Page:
People are increasingly using the internet to keep informed and share millions of posts, articles, and videos across platforms such as Facebook, Twitter, and YouTube. The fast popularity of social media has resulted in an increase in user information-sharing, with bogus news becoming a part of our digital daily routines. Misinformation is transmitted in part because social media platforms fail to check the validity of a news article. This makes it simple to transmit photographs and movies that appear to be real but have been expertly modified. Misinformation has long been acknowledged to have a considerable impact on public opinion and debate.


The phrase “fake news” refers to stories, photographs, and videos that are transmitted with the intent of intentionally spreading disinformation, i.e. material that is factually false. These news pieces may look genuine at first glance and are intended to draw attention, shock, or shape opinions.

Misinformation is typically driven by personal, political, or economic goals.

The spreading of fabricated news in order to influence public opinion on specific issues is not a new occurrence. Since the advent of print media, sensational headlines and political articles have been used to promote misinformation and propaganda. Fake news has become more of an online phenomenon that is difficult to manage in the age of digital information transmission.


The kinds of fake news that exist


These are four common types of fake news:

  1. Targeted misinformation: False information given for self-serving purposes. Targeted disinformation is frequently intended towards groups that are most vulnerable to absorbing it and readily accept and disseminate divisive news without checking its veracity.
  2. Fake headlines: Headlines that display bogus facts in order to attract attention. Less trustworthy periodicals, such as tabloid newspapers, frequently use these. The article’s content frequently does not correspond with the headline. Their titles are known as “clickbait headlines.”
  3. Viral posts: There is a flood of new articles and information on social media networks. As a result, users frequently fail to take the effort to verify postings. Because major social networks value shares, likes, and followers, popular posts appear more frequently in a user’s feed – even if the material is false.
  4. Satire: Satirical news combines current events and news pieces with imaginary, and sometimes ludicrous, happenings. Satire is frequently used to bring attention to social concerns or to condemn governmental malfeasance. However, there is always the risk that the hilarious elements go undiscovered and the pieces are accepted as factual.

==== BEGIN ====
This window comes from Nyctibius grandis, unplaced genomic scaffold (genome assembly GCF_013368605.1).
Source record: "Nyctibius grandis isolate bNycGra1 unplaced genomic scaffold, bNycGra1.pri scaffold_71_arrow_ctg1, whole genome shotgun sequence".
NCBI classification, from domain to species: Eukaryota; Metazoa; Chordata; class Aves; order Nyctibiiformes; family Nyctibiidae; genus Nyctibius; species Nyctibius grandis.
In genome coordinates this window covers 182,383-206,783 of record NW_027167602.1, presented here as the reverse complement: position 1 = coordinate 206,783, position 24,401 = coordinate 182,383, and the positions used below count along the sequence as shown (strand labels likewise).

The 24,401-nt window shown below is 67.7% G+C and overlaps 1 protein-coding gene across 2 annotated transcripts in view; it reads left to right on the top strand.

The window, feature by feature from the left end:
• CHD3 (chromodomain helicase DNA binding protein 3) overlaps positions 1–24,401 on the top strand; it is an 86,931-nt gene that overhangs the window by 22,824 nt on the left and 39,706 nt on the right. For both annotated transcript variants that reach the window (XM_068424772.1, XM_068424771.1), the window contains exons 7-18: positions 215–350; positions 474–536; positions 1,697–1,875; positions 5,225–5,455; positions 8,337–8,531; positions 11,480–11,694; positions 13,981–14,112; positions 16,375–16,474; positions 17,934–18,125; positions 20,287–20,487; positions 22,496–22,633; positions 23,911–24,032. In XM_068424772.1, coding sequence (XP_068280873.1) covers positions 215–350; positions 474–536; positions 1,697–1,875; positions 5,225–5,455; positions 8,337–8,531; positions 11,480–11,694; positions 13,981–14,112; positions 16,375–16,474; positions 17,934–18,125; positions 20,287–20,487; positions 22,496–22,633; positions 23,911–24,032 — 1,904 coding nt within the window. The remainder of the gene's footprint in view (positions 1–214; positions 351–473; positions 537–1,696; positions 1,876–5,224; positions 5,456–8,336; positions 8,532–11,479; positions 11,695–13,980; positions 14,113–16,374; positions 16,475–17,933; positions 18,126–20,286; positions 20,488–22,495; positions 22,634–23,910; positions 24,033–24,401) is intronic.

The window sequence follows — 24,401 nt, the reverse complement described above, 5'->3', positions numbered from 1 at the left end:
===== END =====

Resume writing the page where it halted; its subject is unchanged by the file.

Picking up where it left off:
What you should do:

  • Check the sender – verify the social media profile of a sender before you share a post. A new social media account with few friends/followers sharing sensational content could point to a social bot or internet troll.
  • How old is their social media account?
  • Does the account have a blue verification mark?
  • How many followers and friends does the account have?
  • Which types of content are predominantly shared?
  • Verify photos and videos – visual content can be quickly taken out of context
  • Check the imprint or authors – some websites contain imprints or information on copyright and authors. If this type of information is missing you should not trust the source of shared content.
  • Check the URL – sometimes the only difference is a hyphen or the domain ending such as .net instead of .com.


The threat fake news poses on society

The World Wide Web, once lauded as a democratic medium, has earned a terrible reputation for information dependability. This is due to the fact that anybody may generate, distribute, and modify information on the internet. Additionally, with an increasing number of people relying on internet media as their primary source, false news poses a significant concern. On the one hand, democracy thrives because knowledge is freely available and helps us grasp political, sociological, and economic links. Fake news, on the other side, encourages mistrust and critical thinking and impedes talks or dispute resolution.